Tip 2: Consider different options for getting translations#

Once your form is ready for translation, there are various tools you can use for translating your questionnaire and ways you can set up your XLSForm to facilitate the process.

Use the Google Translate function in Google Sheets#

If you are designing your form in Google Sheets, you can use built-in access to Google Translate to get an initial approximation of the translated text. The function GOOGLETRANSLATE(cell, "source language code", "target language code") seamlessly converts content from the original to the desired language.

../_images/gtranslate.png

After translating the required cells, copy and then paste the translated column as "Values only." This important step converts the translated text into an editable format, allowing for further modifications if needed.

Tip

To efficiently translate only the non-blank cells in a Google Sheets column, apply this formula: =IF(CELL <> "", GOOGLETRANSLATE(CELL, "en", "es"), ""). After entering it in the first cell, drag the formula from the cell's bottom right corner down to the last cell you wish to translate. This method ensures that only cells with text are translated, skipping any blank cells for optimal efficiency.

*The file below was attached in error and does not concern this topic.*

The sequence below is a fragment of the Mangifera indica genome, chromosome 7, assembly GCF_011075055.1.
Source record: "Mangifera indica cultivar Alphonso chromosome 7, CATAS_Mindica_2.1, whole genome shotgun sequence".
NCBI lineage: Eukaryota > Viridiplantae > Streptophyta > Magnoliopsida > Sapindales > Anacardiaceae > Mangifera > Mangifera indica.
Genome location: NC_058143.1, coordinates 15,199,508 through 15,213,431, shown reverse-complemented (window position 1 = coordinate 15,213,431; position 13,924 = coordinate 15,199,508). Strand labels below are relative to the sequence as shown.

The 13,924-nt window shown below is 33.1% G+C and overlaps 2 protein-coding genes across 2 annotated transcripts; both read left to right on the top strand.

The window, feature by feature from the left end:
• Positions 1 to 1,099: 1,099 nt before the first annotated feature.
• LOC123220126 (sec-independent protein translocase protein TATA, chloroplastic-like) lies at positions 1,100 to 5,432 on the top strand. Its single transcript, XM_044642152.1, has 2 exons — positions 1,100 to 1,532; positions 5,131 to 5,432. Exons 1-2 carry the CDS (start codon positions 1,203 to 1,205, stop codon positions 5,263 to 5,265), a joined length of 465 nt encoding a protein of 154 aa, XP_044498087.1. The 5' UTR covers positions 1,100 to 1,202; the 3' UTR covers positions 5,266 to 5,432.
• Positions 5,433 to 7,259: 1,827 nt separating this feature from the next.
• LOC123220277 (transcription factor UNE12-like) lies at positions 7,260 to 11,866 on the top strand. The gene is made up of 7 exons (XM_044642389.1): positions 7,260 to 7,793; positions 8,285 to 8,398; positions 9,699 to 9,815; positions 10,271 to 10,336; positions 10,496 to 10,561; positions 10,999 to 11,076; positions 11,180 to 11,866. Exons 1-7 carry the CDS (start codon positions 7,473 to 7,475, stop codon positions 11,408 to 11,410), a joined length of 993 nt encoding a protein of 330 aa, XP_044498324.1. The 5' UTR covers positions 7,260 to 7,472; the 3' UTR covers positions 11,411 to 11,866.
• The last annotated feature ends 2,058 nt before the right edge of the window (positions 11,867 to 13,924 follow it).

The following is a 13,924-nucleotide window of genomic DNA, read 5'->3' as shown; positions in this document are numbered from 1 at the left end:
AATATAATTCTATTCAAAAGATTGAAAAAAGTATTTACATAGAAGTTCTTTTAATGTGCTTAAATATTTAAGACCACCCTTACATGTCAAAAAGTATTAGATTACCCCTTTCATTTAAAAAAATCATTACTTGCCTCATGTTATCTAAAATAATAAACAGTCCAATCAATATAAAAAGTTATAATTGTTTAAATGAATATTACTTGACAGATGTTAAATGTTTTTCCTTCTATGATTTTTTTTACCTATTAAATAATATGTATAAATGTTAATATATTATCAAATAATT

This method can offer a convenient starting point for translation in your form development but should not be treated as final. It is highly recommended to have native speaker review for context and cultural sensitivity. Automated translation systems, while efficient, often lack the ability to fully grasp and convey nuances, idiomatic expressions, and cultural contexts inherent in languages. A native speaker can identify and correct potential errors, misinterpretations, or cultural insensitivities, helping to ensure that the translated content is both accurate and appropriate for the intended audience.

Get human translations#

When working with human translators, consider the translation tools they are used to and how you can streamline their processes.

Regardless of the mechanism you use to share text to translate, you should remind your translators that formatting syntax and references to variable names – any text in ${...} – should not be translated.

  1. Edit the XLSForm directly

    You can organize your Form with the dedicated multi-language columns so that translators can edit the necessary cells directly. To streamline and facilitate their task, consider highlighting the cells designated for translation to provide a clear, visual guide that accelerates the process and reduces the likelihood of errors.

    ../_images/highlight.png